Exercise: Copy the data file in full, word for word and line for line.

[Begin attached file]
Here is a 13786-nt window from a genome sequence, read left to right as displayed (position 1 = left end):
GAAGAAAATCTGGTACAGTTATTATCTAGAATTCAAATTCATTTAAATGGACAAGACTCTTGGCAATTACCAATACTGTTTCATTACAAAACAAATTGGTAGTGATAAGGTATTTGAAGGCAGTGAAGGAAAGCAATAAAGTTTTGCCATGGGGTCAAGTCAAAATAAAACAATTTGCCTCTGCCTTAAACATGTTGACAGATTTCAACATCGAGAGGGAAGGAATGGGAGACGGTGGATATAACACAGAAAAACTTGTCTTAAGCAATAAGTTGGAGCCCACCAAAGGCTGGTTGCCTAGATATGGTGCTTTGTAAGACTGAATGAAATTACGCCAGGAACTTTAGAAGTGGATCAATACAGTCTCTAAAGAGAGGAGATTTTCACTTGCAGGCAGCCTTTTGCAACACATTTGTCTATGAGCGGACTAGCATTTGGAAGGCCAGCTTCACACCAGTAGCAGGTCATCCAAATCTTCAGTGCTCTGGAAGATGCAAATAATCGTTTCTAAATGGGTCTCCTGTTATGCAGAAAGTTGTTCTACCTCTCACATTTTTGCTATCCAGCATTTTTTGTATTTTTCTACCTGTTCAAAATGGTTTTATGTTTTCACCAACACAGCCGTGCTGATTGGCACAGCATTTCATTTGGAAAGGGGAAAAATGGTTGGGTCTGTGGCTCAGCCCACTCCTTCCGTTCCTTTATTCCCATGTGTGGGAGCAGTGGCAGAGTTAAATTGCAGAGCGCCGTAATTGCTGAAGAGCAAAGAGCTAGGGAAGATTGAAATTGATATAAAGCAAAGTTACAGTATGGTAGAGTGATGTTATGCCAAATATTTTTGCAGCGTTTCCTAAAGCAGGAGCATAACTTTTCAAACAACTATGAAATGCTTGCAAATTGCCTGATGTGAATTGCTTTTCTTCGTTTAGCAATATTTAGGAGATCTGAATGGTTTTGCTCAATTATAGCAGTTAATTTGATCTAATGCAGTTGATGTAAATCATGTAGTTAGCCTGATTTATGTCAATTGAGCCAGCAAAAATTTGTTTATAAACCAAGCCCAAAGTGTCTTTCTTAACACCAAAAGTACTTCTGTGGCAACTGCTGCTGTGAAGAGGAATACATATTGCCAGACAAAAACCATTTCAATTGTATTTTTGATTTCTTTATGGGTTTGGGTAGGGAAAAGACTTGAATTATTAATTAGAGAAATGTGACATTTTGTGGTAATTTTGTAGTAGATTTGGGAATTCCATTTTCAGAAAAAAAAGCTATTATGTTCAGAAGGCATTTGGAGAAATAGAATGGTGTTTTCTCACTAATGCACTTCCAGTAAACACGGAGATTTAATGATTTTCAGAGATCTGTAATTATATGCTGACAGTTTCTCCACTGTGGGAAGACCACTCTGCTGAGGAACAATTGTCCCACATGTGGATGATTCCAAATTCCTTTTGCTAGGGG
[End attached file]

Here is a 13786-nt window from a genome sequence, read left to right as displayed (position 1 = left end):
GAAGAAAATCTGGTACAGTTATTATCTAGAATTCAAATTCATTTAAATGGACAAGACTCTTGGCAATTACCAATACTGTTTCATTACAAAACAAATTGGTAGTGATAAGGTATTTGAAGGCAGTGAAGGAAAGCAATAAAGTTTTGCCATGGGGTCAAGTCAAAATAAAACAATTTGCCTCTGCCTTAAACATGTTGACAGATTTCAACATCGAGAGGGAAGGAATGGGAGACGGTGGATATAACACAGAAAAACTTGTCTTAAGCAATAAGTTGGAGCCCACCAAAGGCTGGTTGCCTAGATATGGTGCTTTGTAAGACTGAATGAAATTACGCCAGGAACTTTAGAAGTGGATCAATACAGTCTCTAAAGAGAGGAGATTTTCACTTGCAGGCAGCCTTTTGCAACACATTTGTCTATGAGCGGACTAGCATTTGGAAGGCCAGCTTCACACCAGTAGCAGGTCATCCAAATCTTCAGTGCTCTGGAAGATGCAAATAATCGTTTCTAAATGGGTCTCCTGTTATGCAGAAAGTTGTTCTACCTCTCACATTTTTGCTATCCAGCATTTTTTGTATTTTTCTACCTGTTCAAAATGGTTTTATGTTTTCACCAACACAGCCGTGCTGATTGGCACAGCATTTCATTTGGAAAGGGGAAAAATGGTTGGGTCTGTGGCTCAGCCCACTCCTTCCGTTCCTTTATTCCCATGTGTGGGAGCAGTGGCAGAGTTAAATTGCAGAGCGCCGTAATTGCTGAAGAGCAAAGAGCTAGGGAAGATTGAAATTGATATAAAGCAAAGTTACAGTATGGTAGAGTGATGTTATGCCAAATATTTTTGCAGCGTTTCCTAAAGCAGGAGCATAACTTTTCAAACAACTATGAAATGCTTGCAAATTGCCTGATGTGAATTGCTTTTCTTCGTTTAGCAATATTTAGGAGATCTGAATGGTTTTGCTCAATTATAGCAGTTAATTTGATCTAATGCAGTTGATGTAAATCATGTAGTTAGCCTGATTTATGTCAATTGAGCCAGCAAAAATTTGTTTATAAACCAAGCCCAAAGTGTCTTTCTTAACACCAAAAGTACTTCTGTGGCAACTGCTGCTGTGAAGAGGAATACATATTGCCAGACAAAAACCATTTCAATTGTATTTTTGATTTCTTTATGGGTTTGGGTAGGGAAAAGACTTGAATTATTAATTAGAGAAATGTGACATTTTGTGGTAATTTTGTAGTAGATTTGGGAATTCCATTTTCAGAAAAAAAAGCTATTATGTTCAGAAGGCATTTGGAGAAATAGAATGGTGTTTTCTCACTAATGCACTTCCAGTAAACACGGAGATTTAATGATTTTCAGAGATCTGTAATTATATGCTGACAGTTTCTCCACTGTGGGAAGACCACTCTGCTGAGGAACAATTGTCCCACATGTGGATGATTCCAAATTCCTTTTGCTAGGGG